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Opening the door

Opening the door

Michelle Tedford '94 November 02, 2022

As a young Joe Maimone eyed his upcoming UD graduation, he knew networking would be key. So he did what people did before LinkedIn: He flipped open the UD Quarterly alumni magazine and circled every alumnus living in the New York-New Jersey area or working in the music business. He then called 411 and got phone numbers for every person with a similar name — and he dialed every one, long distance, on a rotary phone. 

Illustration of Joe Maimone opening the door at Billboard.
Joe Maimone '87 is helping UD students break into the music business.


“It was horrible. I got nowhere,” said Maimone, who graduated from UD in 1987 with a degree in marketing. 

Today, Maimone is vice president of sales and publisher at Billboard. His cell phone contact list is full of Flyers, one way he’s keeping his promise to ensure their road to success is easier than his own. 

Every April for the past decade, Maimone has flown into Dayton at the invitation of marketing lecturer Irene Dickey. He talks with four classes — “by the time I leave, my voice is gone,” he said — and invites students needing advice to contact him anytime. 

Jack Karnatz ’18 wasn’t in the class, but when his buddy told of Maimone’s lecture, Karnatz reached out that day. Maimone agreed to meet at Panera on Brown Street and then offered to stay in touch before catching a flight out of town. 

Over the years, Maimone has helped Karnatz find work in the music business, including as a Billboard intern. Karnatz is now tour manager for Neal Francis, a musician based out of Chicago. 

“Joe is the biggest Dayton Flyer fan — he loves the school, loves to help, loves to help kids like me,” Karnatz said. “He’s a big reason why I’m doing what I’m doing.”

“He’s a big reason why I’m doing what I’m doing.”

Mike McGuire ’18 agrees. McGuire found himself at a crossroads in 2020, with multiple job offers. He didn’t know what to do, so he texted Maimone. Within five seconds, Maimone replied: “You still want to be in music? Go with iHeart.”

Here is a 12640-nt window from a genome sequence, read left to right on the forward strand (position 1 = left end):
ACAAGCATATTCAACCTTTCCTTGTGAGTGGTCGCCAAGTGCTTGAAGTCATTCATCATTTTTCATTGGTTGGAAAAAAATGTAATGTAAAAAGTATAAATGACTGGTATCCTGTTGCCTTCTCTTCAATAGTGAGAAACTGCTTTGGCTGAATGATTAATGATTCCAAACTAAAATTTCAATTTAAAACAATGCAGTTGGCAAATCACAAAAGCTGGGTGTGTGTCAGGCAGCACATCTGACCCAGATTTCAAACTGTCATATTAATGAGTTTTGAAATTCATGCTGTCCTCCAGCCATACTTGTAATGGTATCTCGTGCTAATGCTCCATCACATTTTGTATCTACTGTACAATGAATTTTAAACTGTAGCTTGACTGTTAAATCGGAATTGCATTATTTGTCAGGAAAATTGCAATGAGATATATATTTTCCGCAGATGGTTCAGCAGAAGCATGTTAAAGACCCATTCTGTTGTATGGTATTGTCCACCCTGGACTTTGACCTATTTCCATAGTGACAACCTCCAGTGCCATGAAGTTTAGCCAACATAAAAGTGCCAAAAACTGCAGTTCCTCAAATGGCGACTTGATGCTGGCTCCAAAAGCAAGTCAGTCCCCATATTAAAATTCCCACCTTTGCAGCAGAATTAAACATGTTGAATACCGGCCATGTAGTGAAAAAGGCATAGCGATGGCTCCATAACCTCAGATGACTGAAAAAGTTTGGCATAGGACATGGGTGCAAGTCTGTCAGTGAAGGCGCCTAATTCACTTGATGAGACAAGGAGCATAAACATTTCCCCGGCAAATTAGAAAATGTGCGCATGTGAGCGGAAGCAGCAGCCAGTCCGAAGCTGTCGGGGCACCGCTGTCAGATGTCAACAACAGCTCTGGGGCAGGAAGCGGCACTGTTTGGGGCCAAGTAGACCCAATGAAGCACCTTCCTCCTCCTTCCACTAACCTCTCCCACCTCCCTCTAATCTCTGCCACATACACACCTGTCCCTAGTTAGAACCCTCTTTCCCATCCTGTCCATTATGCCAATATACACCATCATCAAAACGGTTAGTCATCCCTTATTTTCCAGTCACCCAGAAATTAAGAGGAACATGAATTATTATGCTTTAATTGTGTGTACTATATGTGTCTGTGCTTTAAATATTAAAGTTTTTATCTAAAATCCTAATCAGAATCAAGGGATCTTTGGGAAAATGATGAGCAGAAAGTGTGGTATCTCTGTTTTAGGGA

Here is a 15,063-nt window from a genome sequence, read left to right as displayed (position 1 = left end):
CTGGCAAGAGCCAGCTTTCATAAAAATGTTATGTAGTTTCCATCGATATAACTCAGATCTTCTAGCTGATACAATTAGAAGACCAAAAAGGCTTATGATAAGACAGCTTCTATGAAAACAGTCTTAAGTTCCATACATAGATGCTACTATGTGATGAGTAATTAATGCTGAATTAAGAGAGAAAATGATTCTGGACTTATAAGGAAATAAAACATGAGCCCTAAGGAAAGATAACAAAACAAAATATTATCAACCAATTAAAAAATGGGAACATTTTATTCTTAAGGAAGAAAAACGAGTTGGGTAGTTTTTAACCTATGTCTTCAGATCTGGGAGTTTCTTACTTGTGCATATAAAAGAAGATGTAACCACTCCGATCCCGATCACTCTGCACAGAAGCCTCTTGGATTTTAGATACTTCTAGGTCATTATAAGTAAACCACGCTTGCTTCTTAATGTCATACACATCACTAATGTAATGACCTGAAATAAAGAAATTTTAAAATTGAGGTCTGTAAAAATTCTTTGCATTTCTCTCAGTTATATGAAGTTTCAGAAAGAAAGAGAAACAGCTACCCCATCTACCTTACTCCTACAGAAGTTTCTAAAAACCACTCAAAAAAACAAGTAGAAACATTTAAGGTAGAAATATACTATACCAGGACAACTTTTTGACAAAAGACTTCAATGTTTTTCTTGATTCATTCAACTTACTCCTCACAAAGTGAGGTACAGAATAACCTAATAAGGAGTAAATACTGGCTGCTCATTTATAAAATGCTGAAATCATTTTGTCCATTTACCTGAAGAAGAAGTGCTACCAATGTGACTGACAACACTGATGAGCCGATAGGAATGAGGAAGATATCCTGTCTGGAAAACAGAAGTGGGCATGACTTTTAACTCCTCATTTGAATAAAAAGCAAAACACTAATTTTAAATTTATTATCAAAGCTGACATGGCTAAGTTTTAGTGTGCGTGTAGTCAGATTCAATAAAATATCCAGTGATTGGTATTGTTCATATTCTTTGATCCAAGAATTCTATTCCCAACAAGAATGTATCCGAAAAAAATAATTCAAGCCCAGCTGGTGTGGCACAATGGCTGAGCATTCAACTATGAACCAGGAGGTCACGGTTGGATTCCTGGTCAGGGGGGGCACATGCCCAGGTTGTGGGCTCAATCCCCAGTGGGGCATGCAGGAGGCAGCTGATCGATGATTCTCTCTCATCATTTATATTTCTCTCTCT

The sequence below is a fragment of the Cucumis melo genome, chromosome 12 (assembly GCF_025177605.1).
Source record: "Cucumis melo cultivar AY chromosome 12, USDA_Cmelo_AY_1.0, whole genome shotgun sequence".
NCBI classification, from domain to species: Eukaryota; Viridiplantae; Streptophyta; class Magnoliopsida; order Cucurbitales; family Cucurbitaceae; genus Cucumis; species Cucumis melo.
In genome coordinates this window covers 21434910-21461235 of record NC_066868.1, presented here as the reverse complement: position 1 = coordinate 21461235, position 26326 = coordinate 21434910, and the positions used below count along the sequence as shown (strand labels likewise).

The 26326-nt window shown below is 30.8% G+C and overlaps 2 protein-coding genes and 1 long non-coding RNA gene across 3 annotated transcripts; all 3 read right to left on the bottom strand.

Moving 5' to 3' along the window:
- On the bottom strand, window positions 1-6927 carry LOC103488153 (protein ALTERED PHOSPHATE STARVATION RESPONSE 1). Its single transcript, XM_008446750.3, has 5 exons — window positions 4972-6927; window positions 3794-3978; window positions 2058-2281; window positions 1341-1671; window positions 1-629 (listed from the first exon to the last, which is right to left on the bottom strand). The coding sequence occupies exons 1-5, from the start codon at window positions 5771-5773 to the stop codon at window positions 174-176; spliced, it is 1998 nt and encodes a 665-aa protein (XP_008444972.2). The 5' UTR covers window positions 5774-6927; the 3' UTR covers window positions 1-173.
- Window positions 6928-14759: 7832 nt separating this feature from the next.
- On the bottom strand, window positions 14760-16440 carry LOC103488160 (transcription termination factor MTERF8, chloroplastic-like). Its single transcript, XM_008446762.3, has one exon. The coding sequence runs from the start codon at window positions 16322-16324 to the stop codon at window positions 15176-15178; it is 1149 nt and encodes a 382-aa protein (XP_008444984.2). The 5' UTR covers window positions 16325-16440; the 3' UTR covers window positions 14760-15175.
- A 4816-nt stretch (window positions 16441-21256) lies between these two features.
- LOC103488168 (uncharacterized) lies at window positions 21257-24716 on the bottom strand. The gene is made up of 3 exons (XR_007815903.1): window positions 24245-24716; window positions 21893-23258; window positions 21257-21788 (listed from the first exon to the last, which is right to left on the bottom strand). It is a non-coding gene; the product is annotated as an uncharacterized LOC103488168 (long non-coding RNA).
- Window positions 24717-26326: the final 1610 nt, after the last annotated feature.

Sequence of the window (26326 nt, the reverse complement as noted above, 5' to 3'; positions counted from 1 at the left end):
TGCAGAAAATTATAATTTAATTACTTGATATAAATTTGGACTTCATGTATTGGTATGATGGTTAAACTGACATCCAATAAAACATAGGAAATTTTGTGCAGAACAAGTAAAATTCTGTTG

“Joe has been the most influential and helpful person I have come across at UD,” McGuire said. “He goes out of his way to set young UD alums and students up for success. If you reach out, he will call whenever and say, ‘What do you need me to do?’” 

Music is a hard business to get into, Maimone said — and he should know. His parents met at Capitol Records — his mom was an A&R rep, his father in radio promotions — and still he had trouble breaking into the business.

His first job out of college was for NCR Corp., selling paper rolls and printer ribbons to grocery stores and banks. It wasn’t his dream job, but he said everything he learned at NCR about sales propelled him forward. 

That’s one of the stories he tells young grads like Jakob Rosati ’20. A sport management major, Rosati had an eye on sports marketing but opened his sights to learning how his skills could apply to marketing and sales positions in other industries. Today, he is a client partnership manager for cjAdvertising. 

“Joe also taught me to always follow up with people,” Rosati said. “Write thank you notes and maintain a personal connection.”

In addition to opening doors for jobs, Maimone has also welcomed young Flyers to his city. Katy Garcia ’15 got a job at Rolling Stone thanks to a referral from Maimone. She called him up to tell him she was moving to New York City. 

And a year later,when Rolling Stone and Billboard came under the same parent company,
Garcia found herself working for Maimone, tracking and booking advertising for the magazine. 

Known on campus as “that girl who knows music,” she initially connected with Maimone on LinkedIn. 

“We just chatted all things music, and I asked him, ‘How can I be you one day?’”

“I asked him, ‘How can I be you one day?’”

Maimone said he hopes he’s rubbing off on these Flyers in many ways — and that his actions will encourage others to help them too.  

“My goal is that when others read this, they’ll act in the same way,” he said. 

Maimone already has one convert: Karnatz, who extends an invitation for students and alumni to contact him. “I now feel obligated to give back and am happy to connect with any Flyer,” Karnatz said. 

Friendship grows by leaps, bounds — and stories